Inland Temperate Rainforest

For years, the Wilderness Committee has been working with allies to help safeguard one of BC’s most unique old-growth forest ecosystems – the world’s only inland temperate rainforest.

In southeastern British Columbia, 600 kilometres inland, the majestic spires of the Columbia and Rocky Mountains capture moisture from air moving inland from the Pacific Ocean. The west-facing slopes and valley bottoms of these mountain ranges are cloaked in lush humid forests of redcedar, western hemlock, mosses, ferns, and lichens. It’s the only place on Earth where this type of temperate rainforest ecosystem exists so far from the sea.

In this humid climate, there are trees up to 1,800 years old in forests that have been evolving uninterrupted for thousands of years. Tragically, in the last 50 years, clearcut logging has ravaged this rare landscape.

This region contains the headwaters of the Fraser and Thompson River systems, a significant portion of the upper Columbia River, and many connected wetlands. It also provides critical habitat for the endangered mountain caribou, a species that is totally dependent upon old-growth forest at all elevations of its home range. The mountain caribou is on the brink of extinction, as are many other species that call this region home, including grizzly bears, wolverines, mountain goats and bull trout.

Excessive logging, fragmentation by roads, and flooding by hydroelectric development have had serious impacts on this stunning region and its threatened wildlife.

Because of the hard work of conservationists and local groups like the Save the Cedar League, some areas within the inland temperate rainforest have now been protected by the BC government as Old Growth Management Areas (OGMAs). But large swaths of this unique forest remain unprotected. The Wilderness Committee and our allies have proposed a network of protected areas in this region, and we continue to push for a solution that ensures protection for all old-growth forest and remaining intact areas, as well as the species that call this region home.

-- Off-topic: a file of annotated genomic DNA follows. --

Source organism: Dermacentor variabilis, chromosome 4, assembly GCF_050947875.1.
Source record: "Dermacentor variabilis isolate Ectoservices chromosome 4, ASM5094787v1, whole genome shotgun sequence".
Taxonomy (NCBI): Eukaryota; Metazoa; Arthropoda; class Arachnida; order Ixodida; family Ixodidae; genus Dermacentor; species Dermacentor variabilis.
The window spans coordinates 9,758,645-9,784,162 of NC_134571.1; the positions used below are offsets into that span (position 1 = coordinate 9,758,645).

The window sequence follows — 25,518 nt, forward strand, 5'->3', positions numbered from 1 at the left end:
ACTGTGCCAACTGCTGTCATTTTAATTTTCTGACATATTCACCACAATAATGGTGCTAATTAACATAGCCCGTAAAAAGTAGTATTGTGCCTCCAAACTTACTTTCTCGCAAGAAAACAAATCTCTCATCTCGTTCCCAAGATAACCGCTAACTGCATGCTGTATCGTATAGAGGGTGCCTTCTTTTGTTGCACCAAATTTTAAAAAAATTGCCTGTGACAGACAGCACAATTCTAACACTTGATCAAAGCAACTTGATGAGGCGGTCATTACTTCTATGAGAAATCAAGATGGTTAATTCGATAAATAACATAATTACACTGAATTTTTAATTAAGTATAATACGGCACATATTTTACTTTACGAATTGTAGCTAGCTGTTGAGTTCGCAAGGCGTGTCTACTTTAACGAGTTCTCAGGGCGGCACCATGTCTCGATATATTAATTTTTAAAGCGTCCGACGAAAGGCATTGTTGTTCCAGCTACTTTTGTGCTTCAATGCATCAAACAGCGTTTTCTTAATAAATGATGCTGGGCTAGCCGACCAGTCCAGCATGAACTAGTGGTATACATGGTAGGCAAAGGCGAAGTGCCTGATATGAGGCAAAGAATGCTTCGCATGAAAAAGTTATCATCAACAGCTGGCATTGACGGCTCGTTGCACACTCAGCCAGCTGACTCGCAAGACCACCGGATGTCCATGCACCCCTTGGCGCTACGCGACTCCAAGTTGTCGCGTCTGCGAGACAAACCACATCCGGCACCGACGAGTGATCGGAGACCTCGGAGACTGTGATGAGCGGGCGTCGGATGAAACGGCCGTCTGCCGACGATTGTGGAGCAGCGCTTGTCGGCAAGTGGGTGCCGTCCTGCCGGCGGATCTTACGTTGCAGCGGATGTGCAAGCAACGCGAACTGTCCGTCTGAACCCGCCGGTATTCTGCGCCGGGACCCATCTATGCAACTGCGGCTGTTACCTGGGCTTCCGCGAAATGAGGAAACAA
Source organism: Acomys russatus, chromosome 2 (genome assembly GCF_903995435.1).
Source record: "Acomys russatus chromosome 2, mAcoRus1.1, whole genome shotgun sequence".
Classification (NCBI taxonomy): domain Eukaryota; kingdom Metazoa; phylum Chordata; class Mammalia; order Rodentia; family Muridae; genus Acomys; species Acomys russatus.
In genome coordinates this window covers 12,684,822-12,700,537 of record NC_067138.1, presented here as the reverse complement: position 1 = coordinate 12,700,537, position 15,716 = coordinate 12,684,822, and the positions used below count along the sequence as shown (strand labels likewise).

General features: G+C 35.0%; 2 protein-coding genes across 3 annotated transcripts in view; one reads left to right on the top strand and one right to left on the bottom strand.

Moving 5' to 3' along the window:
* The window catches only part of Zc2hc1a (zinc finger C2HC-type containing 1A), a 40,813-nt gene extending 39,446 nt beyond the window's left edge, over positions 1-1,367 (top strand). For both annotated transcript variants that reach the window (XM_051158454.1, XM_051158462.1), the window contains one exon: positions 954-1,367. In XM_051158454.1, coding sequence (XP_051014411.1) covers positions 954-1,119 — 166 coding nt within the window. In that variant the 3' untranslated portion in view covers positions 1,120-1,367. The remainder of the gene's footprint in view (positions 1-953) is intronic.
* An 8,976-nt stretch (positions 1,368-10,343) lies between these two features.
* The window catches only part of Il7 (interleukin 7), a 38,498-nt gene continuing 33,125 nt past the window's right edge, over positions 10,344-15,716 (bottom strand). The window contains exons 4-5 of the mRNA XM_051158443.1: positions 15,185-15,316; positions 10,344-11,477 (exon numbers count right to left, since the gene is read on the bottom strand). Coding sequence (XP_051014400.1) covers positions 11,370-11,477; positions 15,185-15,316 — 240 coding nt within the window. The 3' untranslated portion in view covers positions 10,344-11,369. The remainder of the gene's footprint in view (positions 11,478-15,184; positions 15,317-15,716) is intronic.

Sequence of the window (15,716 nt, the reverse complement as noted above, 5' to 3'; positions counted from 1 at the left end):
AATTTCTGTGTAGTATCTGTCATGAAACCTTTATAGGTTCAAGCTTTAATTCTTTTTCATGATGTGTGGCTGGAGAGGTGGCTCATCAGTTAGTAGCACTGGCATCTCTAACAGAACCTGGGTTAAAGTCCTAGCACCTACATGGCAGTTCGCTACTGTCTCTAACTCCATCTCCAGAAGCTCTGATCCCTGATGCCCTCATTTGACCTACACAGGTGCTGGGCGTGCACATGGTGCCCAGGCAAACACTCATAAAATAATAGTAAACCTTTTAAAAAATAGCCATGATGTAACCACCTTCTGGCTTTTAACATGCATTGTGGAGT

For more info:

Click here to visit the Save the Cedar League website

Click here to visit the Valhalla Wilderness Society website

Recent Developments

5 weeks 5 days ago
The Ahousaht First Nation says mining and clearcutting will be banned in its territory in favour of long-term conservation and sustainable development.
8 weeks 5 days ago
Clayoquot Sound Conservation Alliance supports Ahousaht leadership in conservation and community development goals announced today
22 weeks 4 days ago
Colin Richardson has fished along the Skidegate Channel in Haida Gwaii all his life.

Take Action

It's Time for the BC Government to Ban Raw Log Exports

Write a letter now!

The export of raw logs is a crisis in BC. Despite outcry from forest communities, unions, policy experts, political leaders, environmental groups and thousands of citizens, this controversial practice has reach record levels in recent years.

The spike in raw log exports, facilitated by the BC government, has been a disaster for BC’s environment and our forest economy.

The province – and especially the coast – has seen dozens of mill closures and thousands of lost jobs. BC is the only province that exports raw logs in large volumes, and as a result, it has less jobs and creates the less value per tree harvested than any other province in Canada.

We’re sending trees, money and jobs out of BC – and we’re doing it at a faster rate than ever before. If we put the logs we exported in a single year onto logging trucks and lined those trucks up end to end, they would stretch from Vancouver to Thunder Bay, Ontario!

This is a problem that our provincial government has a responsibility to address.

So far, it’s been municipal governments that have shown leadership on raw log exports.

The Association of Vancouver Island and Coastal Communities (AVICC) is a body comprised of the mayors, councillors and regional directors for all cities, towns and districts on Vancouver Island, the Gulf Islands, Discovery Islands and the Sunshine Coast. In April 2015, the AVICC passed a resolution to call on the provincial government to re-examine raw log export policy.

This local government pressure is important, but now it’s critical that we let our provincial leaders know that we stand behind this call for action on the raw log export crisis!

Please take action today: tell our provincial policymakers to honour the call from forest industry workers, municipal governments, environmental groups and concerned citizens and ban raw log exports once and for all!

You can write a letter now urging the BC government and opposition party members to take action on our forest policy and ban raw log exports in BC!

More info:

 


Photo: Raw logs on the Fraser River, ready for export. (Paul Joseph via Flickr)

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